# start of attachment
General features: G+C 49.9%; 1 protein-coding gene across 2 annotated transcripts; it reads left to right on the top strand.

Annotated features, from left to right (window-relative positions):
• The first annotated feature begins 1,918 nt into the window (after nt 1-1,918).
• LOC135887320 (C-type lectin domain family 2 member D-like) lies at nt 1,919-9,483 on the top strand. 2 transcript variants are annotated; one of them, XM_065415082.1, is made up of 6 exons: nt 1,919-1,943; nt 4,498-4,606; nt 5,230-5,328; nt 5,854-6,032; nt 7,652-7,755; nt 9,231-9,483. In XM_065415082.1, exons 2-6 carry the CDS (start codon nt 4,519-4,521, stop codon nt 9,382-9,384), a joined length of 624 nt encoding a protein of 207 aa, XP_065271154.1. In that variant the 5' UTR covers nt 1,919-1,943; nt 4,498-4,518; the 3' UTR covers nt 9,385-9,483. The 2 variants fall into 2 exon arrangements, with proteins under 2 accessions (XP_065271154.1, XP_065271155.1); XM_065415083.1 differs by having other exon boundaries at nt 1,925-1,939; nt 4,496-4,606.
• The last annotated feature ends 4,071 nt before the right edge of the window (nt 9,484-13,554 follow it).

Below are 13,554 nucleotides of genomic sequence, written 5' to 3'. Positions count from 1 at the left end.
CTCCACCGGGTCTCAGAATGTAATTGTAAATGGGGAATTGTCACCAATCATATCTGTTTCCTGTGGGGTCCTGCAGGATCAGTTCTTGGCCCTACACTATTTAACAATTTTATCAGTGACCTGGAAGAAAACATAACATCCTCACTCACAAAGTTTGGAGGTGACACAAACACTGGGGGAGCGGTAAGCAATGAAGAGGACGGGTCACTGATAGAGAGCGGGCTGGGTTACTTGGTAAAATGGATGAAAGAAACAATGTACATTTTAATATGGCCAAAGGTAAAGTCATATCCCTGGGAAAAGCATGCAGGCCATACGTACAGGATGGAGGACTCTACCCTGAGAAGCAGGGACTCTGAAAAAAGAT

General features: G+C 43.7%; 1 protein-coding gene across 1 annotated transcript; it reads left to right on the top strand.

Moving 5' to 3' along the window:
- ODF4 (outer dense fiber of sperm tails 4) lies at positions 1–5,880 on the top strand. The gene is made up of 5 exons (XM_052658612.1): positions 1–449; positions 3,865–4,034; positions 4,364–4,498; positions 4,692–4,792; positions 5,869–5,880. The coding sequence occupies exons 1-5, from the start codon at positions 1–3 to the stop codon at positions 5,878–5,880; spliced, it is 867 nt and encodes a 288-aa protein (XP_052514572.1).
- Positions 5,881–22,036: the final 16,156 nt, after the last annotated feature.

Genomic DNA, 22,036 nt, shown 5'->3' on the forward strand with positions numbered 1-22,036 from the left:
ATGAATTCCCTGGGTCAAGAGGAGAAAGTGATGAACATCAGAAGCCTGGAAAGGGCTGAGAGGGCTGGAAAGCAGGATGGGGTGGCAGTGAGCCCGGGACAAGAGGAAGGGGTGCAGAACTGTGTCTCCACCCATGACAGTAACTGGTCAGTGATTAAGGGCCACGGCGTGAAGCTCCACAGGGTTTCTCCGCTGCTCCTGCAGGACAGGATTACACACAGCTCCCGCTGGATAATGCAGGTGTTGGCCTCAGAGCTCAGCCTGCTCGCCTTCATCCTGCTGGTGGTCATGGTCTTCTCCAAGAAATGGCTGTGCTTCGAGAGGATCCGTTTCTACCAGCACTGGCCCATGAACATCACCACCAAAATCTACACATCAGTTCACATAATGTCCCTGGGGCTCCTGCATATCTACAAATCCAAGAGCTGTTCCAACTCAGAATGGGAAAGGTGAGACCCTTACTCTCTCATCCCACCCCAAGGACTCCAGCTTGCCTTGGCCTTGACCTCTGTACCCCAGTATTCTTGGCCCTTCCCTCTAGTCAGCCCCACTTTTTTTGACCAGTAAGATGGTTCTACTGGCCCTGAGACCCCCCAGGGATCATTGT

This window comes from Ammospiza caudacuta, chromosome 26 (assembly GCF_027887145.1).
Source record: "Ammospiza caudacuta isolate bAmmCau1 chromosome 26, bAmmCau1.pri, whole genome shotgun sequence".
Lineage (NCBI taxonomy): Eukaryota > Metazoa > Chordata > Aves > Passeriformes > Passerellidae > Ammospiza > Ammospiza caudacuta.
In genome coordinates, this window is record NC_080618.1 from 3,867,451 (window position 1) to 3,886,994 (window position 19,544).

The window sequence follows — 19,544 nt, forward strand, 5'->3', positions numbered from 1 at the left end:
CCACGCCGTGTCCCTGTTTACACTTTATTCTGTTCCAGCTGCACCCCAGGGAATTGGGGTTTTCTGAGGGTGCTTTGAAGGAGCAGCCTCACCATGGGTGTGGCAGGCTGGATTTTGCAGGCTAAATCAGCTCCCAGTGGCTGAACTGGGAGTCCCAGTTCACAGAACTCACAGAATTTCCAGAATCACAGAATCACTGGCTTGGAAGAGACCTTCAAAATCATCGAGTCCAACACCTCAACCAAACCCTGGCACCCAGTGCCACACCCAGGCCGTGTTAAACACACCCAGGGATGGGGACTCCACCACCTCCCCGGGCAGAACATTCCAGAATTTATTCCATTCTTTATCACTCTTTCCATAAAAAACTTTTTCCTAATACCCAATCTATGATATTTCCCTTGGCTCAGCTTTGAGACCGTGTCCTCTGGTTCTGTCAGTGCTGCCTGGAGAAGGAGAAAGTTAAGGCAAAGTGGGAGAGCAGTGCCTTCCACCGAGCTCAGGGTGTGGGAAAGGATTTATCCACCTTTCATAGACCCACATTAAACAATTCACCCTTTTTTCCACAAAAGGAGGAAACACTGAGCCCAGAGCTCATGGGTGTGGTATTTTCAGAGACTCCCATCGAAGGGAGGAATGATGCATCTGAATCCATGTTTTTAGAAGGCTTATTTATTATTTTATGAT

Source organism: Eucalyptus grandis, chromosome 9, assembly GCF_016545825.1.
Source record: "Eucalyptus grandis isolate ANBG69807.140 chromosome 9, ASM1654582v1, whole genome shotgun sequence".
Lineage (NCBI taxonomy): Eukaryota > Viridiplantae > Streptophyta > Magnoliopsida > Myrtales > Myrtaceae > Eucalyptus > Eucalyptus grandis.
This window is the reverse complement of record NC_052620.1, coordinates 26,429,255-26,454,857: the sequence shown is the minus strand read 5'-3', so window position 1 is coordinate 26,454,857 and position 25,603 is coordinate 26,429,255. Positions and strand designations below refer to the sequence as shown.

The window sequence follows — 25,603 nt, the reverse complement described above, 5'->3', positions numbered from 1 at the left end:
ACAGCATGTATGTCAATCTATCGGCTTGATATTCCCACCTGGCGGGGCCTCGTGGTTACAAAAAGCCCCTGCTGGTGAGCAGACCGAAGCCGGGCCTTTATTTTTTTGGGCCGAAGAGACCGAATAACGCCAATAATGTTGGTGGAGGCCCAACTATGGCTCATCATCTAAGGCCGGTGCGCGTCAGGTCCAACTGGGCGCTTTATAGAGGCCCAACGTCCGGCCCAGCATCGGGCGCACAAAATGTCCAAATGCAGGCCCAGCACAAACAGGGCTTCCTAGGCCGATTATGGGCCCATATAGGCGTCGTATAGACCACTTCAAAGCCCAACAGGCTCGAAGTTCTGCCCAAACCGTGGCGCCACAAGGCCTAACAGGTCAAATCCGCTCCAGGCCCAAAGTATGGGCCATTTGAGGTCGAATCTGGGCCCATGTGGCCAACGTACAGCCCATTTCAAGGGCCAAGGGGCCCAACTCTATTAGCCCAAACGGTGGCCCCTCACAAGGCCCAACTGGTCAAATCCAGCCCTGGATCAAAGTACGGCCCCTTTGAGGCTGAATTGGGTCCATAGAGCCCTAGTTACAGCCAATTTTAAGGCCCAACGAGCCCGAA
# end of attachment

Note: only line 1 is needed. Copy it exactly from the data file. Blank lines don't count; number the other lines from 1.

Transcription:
General features: G+C 49.9%; 1 protein-coding gene across 2 annotated transcripts; it reads left to right on the top strand.